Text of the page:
“It’s not so much advice as much as it is what I’ve learned just watching and listening to how he carries himself and interacts with all types, levels and groups of individuals,” says White, a 26-year member of GCSAA. “Getting and staying involved with GCSAA to continue my education, grow my network and advance my career has stuck with me. I learned more from him through observation than anything else.”

White remains in regular contact with Finlen for input on just about every major decision. “My career path and the professional I am today wouldn’t have worked out the same way had I not been lucky enough to work with, learn from and get to know Pat,” he says.

Lessons in leadership

Although it’s true that a mentor teaches by example, a good mentor does much more than just model success, says Finlen’s San Francisco colleague Brian Nettz, CGCS, superintendent at Presidio Golf Course. According to Nettz, Finlen has the desire to share what it takes to achieve that success, a trait that imbues winning qualities in the people he encounters. During his tutelage under Finlen, Nettz says his mentor never made things personal, and always went out of his way to deal with others evenly and fairly.

“Pat knows how to treat people and how to hold people accountable without being overly heavy-handed,” says Nettz, a 21-year GCSAA member. “You could be the best grass grower in the world, but if you can’t inspire and manage people well, you’re going to have trouble.”

Best mentorship practices
Career cultivator: Finlen (left) chats with former equipment manager Kevin Rendules in The Olympic Club’s maintenance facility. Finlen, whose career in golf course management began at Lake Quivira (Kan.) CC, has been at The Olympic Club since 2002. Photo by David Paul Morris

Earlier in his career, Zach Ohsann, a 13-year GCSAA member who is now assistant superintendent at Augusta (Ga.) National Golf Club, worked for Finlen as an assistant at The Olympic Club. Ohsann says he’s been lucky to work for some top-notch superintendents, but feels “spoiled and truly blessed” by his relationship with Finlen — both during and after the time he was employed by him.

“The most valuable lesson I learned is to be cautious of who you seek advice from,” Ohsann says. “Pat has been and will always be a go-to when I need advice. It won’t be long before I call Pat again and preface the conversation with, ‘OK, Pat, this is what I’m looking at and tell me what you think.’”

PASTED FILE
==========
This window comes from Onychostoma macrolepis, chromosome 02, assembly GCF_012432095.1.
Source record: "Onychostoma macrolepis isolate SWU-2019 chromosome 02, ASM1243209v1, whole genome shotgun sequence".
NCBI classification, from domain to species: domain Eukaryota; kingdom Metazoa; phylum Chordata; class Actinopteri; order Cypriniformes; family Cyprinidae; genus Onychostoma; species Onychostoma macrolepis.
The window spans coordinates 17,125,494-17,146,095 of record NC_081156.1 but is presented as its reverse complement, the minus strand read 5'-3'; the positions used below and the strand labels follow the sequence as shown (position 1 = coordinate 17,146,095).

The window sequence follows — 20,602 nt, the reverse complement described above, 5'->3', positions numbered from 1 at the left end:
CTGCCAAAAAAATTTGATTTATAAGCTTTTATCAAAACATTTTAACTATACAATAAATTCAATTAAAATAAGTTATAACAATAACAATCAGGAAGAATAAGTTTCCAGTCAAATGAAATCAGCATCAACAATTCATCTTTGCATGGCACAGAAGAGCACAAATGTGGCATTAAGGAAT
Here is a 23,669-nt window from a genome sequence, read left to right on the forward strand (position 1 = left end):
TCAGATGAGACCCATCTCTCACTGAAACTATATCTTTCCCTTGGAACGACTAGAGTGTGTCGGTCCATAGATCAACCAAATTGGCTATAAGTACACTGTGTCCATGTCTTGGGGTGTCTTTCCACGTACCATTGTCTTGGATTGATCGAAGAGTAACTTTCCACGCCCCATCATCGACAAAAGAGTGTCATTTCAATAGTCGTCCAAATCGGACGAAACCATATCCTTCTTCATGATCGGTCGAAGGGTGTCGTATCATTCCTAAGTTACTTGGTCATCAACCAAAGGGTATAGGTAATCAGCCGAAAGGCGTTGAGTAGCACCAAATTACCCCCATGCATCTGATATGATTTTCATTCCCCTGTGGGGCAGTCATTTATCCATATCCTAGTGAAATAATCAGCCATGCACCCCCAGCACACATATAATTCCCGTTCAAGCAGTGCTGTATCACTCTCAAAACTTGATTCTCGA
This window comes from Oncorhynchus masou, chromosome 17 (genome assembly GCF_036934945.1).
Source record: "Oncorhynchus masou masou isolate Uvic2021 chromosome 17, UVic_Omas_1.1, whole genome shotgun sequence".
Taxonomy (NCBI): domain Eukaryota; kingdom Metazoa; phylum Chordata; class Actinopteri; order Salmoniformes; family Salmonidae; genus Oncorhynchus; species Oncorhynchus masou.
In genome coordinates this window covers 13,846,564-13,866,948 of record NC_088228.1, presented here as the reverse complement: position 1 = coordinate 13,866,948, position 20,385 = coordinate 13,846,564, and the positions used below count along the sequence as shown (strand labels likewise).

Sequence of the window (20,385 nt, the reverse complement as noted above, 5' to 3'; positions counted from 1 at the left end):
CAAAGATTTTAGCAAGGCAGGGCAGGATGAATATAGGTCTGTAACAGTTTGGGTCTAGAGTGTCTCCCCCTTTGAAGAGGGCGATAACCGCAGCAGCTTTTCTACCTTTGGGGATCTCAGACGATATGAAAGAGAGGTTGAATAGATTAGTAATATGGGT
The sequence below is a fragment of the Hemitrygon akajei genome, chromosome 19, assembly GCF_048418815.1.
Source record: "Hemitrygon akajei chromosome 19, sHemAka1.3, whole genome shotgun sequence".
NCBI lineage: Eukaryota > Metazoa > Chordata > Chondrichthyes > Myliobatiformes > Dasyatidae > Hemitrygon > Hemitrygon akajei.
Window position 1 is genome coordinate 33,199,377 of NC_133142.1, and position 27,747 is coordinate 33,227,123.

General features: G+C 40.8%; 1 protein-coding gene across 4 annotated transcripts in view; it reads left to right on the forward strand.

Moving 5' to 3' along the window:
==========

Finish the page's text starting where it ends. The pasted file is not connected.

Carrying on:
Darren Davis, CGCS, the superintendent at Olde Florida Golf Club in Naples, Fla., and GCSAA’s 2016 secretary/treasurer, believes a good mentor is someone who not only teaches an individual new skills, but also enhances the individual’s abilities to make him or her a better person. Davis met Finlen while serving on a GCSAA committee chaired by Finlen. “Pat’s leadership and professionalism were immediately evident,” Davis says. “Pat has a way of facilitating a meeting that makes every participant feel appreciated and respected. In addition, he has a way of connecting with people. I will never forget the handwritten notecard Pat sent me after our first meeting. It helped create a bond, and I have replicated it often throughout my board service.”

Finlen encouraged Davis to run for the GCSAA Board of Directors. “With his support, it was an easy decision for me, and I was fortunate enough to be elected in 2012,” Davis recalls. “At the time, Pat was the vice president, so he was involved in my orientation at GCSAA headquarters. This meeting was the start of several terrific years of service to the GCSAA membership with Pat. I have told many people that if I am 75 percent as effective as Pat, I will consider my service to GCSAA very successful.

“Pat is one of my most relied-upon mentors, in particular as it relates to the GCSAA,” Davis continues. “Although his board service has ended, I call on him often for advice.”

From assistant to peer

Dan James, now assistant superintendent at Stanford University Golf Course, was studying at Cal Poly San Luis Obispo and working during the summers at The Olympic Club when he met Finlen for the first time.